Catalogue


Zibo : the last great Zen master of China /
translation and commentary by J. C. Cleary.
imprint
Berkeley, Calif. : AHP Paperbacks, c1989.
description
xv, 155 p.
ISBN
0895819163
format(s)
Book
Holdings
Subjects
personal subject
More Details
imprint
Berkeley, Calif. : AHP Paperbacks, c1989.
isbn
0895819163
catalogue key
2179425
 
Bibliography: p. 153-155.
A Look Inside
Full Text Reviews
Appeared in Choice on 1990-09:
Although readers are advised to doubt the accuracy of the word "last" in this book's title, few will dispute the aptness of the word "great." Cleary, perhaps best known as a cotranslator of the koan collection The Blue Cliff Record (1977), has ably selected and introduced a variety of sermons and letters by Zibo, a virtually forgotton Zen master of 16th-century China. Zibo's various uses of Buddhist, Taoist, and Confucian traditions are well conveyed, and genuine insights abound in the teachings Cleary has translated. This book would have benefited, however, from better copyediting. Stumbling blocks exist in the endnotes, apparently the result of condensing and adapting Cleary's doctoral dissertation on Zibo for general readers: several citations here are practically useless because they are incomplete and do not appear in the bibliography. Inconsistently, the Japanese word Zen is used throughout the introduction and translation, while only Chan, the equivalent Chinese term appears throughout the endnotes. Finally, about a dozen significant typos are present, along with a handful of grammatical lapses, chiefly subject-verb errors. Hanyu pinyin romanization has been used throughout, so readers who are accustomed only to Wade-Giles or other systems will have difficulty recognizing even common Chinese names, titles, and terms. For academic and public libraries. -D. R. Eastwood, United States Merchant Marine Academy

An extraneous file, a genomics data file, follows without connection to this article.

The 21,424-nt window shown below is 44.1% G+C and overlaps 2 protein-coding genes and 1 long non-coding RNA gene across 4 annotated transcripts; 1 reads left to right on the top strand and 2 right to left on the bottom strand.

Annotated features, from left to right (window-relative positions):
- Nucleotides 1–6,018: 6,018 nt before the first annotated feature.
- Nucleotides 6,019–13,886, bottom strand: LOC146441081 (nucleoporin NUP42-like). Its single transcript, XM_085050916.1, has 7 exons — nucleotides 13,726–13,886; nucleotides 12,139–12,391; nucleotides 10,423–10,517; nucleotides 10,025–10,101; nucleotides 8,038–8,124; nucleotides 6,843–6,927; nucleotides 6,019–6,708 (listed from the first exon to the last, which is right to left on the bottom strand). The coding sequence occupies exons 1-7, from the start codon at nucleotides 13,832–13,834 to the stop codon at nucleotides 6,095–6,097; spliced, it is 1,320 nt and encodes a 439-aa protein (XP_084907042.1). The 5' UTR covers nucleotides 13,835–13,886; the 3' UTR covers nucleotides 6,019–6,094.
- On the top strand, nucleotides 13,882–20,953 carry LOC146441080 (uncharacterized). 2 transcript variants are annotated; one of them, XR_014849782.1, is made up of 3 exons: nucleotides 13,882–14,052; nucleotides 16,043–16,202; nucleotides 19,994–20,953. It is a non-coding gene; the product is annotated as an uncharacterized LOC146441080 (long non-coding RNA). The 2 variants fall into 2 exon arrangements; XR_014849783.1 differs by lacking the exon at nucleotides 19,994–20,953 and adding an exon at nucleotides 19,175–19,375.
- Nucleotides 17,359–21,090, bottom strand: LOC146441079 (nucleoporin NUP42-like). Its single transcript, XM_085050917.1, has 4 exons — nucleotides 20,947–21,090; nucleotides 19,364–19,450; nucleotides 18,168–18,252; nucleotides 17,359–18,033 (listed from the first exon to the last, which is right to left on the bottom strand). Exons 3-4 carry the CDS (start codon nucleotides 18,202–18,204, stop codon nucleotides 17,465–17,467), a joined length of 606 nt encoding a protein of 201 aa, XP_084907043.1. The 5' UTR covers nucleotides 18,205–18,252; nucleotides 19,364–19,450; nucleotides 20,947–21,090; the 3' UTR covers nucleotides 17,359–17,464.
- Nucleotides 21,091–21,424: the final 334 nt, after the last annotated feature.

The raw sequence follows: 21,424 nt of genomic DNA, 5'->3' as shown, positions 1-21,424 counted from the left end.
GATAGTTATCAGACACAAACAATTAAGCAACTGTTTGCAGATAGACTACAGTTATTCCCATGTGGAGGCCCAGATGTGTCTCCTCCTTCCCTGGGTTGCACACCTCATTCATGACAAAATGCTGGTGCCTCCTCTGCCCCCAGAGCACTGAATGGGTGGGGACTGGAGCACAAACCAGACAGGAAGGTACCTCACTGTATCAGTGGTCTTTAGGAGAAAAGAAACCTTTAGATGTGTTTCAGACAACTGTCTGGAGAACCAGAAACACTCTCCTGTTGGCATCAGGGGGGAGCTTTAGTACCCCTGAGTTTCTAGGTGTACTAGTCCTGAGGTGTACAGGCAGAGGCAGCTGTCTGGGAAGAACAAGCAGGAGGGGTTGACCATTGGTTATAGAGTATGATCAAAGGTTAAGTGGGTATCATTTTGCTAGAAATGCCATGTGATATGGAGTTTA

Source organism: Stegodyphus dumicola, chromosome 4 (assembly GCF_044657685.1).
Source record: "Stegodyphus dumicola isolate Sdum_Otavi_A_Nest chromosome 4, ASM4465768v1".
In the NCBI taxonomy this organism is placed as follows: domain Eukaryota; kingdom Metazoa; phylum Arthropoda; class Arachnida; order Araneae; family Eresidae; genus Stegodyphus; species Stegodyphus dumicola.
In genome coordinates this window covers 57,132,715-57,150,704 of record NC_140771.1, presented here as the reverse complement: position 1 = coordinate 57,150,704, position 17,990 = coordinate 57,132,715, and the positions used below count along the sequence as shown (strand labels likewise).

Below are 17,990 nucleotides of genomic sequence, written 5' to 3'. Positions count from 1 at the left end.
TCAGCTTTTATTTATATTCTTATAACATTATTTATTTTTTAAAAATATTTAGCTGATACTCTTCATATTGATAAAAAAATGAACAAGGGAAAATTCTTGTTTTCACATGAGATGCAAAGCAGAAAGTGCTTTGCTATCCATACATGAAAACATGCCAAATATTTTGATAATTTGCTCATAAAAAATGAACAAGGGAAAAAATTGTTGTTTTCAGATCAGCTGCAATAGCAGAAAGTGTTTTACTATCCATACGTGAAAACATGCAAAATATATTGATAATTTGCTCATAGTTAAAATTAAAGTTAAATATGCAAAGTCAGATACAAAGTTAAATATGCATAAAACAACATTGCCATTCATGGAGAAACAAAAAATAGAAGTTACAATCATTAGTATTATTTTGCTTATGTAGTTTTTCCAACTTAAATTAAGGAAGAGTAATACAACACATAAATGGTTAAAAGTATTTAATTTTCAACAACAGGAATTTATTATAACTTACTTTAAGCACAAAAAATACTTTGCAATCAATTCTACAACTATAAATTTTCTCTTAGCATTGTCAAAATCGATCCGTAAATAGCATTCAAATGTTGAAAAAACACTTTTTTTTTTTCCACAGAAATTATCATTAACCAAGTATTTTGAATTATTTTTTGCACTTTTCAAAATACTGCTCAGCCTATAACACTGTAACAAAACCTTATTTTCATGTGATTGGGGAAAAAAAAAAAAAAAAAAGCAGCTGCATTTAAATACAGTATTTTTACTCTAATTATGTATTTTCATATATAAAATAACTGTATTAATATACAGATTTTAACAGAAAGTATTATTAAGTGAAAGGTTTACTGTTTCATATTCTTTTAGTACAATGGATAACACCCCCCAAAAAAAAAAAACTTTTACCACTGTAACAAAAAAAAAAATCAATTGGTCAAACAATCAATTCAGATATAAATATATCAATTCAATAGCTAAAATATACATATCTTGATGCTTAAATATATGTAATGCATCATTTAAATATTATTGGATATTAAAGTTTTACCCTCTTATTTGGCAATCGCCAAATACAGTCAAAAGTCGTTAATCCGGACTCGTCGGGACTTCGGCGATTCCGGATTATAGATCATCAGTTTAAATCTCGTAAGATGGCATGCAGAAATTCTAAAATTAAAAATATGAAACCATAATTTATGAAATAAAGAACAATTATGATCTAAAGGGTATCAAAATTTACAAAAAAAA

Reviews
This item was reviewed in:
Choice, September 1990
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Table of Contents
Forewordp. ix
Prefacep. xiii
Zibo's Life
They were all people like this ...p. 4
Zibo's Many Namesp. 4
Zibo's Time and Placep. 4
Childhoodp. 6
Earnest Youthp. 6
Dedicationp. 7
Beginner Monkp. 8
Great Doubtp. 8
Yogacara Studiesp. 9
Meeting with a Hidden Adeptp. 10
Meeting with a Famous Public Teacherp. 10
Visits to the Great Buddhist Elders of the Timep. 11
Acceptance in High Societyp. 11
An Encounter with Phony Zenp. 11
Preparing a Successorp. 12
Restorning Templesp. 12
Printing Buddhist Booksp. 13
Saving a Backshderp. 14
Respectabilityp. 15
Fihal Pietyp. 15
How Hanshan Met Zibop. 16
Further Travels of Zibop. 17
Second Meeting with Hanshanp. 18
Hanshan Arrestedp. 19
Hanshan's Final Meeting with Zibop. 19
Zibo's Protestp. 20
Zibo Arrestedp. 21
In Prisonp. 23
Death in Prisonp. 25
Hanshan Sums Upp. 25
Lu Fu's Picture of Zibop. 26
Mr. Cao's Picture of Zibop. 26
Hanshan's Eulogyp. 27
Zibo's Self-Portraitp. 29
Zibo's Lineagep. 30
Zibo's Buddhism
Skill in Meansp. 35
Zen and the Scripturesp. 36
Zen and Buddhist Philosophyp. 37
Zen and Pure Landp. 38
The Three Religions Merging into Onep. 41
Zibo on Taoismp. 43
Zibo and Confucianismp. 44
Zibo, Buddhist Firstp. 45
Zibo on the Problems of Ming Buddhismp. 47
Zibo against Phony Zenp. 49
Zibo on Real Zenp. 52
Zibo in Chinese Buddhist Historyp. 57
Zibo's Teachings
The Medicine of Emptinessp. 67
The Light of Mindp. 70
Worldly Truthp. 75
Knowing and Awakeningp. 78
Comfortably on Firep. 79
Truth is Indescribablep. 80
How to Reach the Pure Landp. 81
Encounters with Guanyinp. 84
The Lightp. 88
Subtle Touchp. 90
Sitting Meditationp. 91
Suffering is a Teacherp. 92
Real Practitioners and Phony Adherentsp. 93
Perception and Dreamp. 94
The Face of Enlightenmentp. 95
Subjectivityp. 95
Blind Views of Buddhismp. 97
Approaching the Treasury of Lightp. 103
Causal Conditions for Enlightenmentp. 104
The Light of the Buddhasp. 106
Entering through the Sensesp. 109
A Dream at Daybreakp. 110
Discipline that Liberatesp. 111
How and When to Travelp. 113
The Value of Adversityp. 114
Adaptable Compassionp. 116
The Process of Delusionp. 117
Dreamingp. 120
A Swindlep. 122
Back to Immediate Awarenessp. 122
Life without Entanglementsp. 124
Urgencyp. 124
The Universal Lightp. 125
Recovering Lost Mindp. 126
A Talk to the Assembly on New Year's Evep. 128
Desirep. 133
Oblivion and Scatteringp. 133
Reciting the Buddha-Namep. 134
Reciting the Buddha-Name Trulyp. 135
Dharanip. 136
On Leaving Homep. 139
Ten Vows of the Universally Good Onep. 140
Four Accomplishments of the Enlightened Teachersp. 141
The Perfection of Meditationp. 145
Bibliographyp. 153
Table of Contents provided by Ingram. All Rights Reserved.

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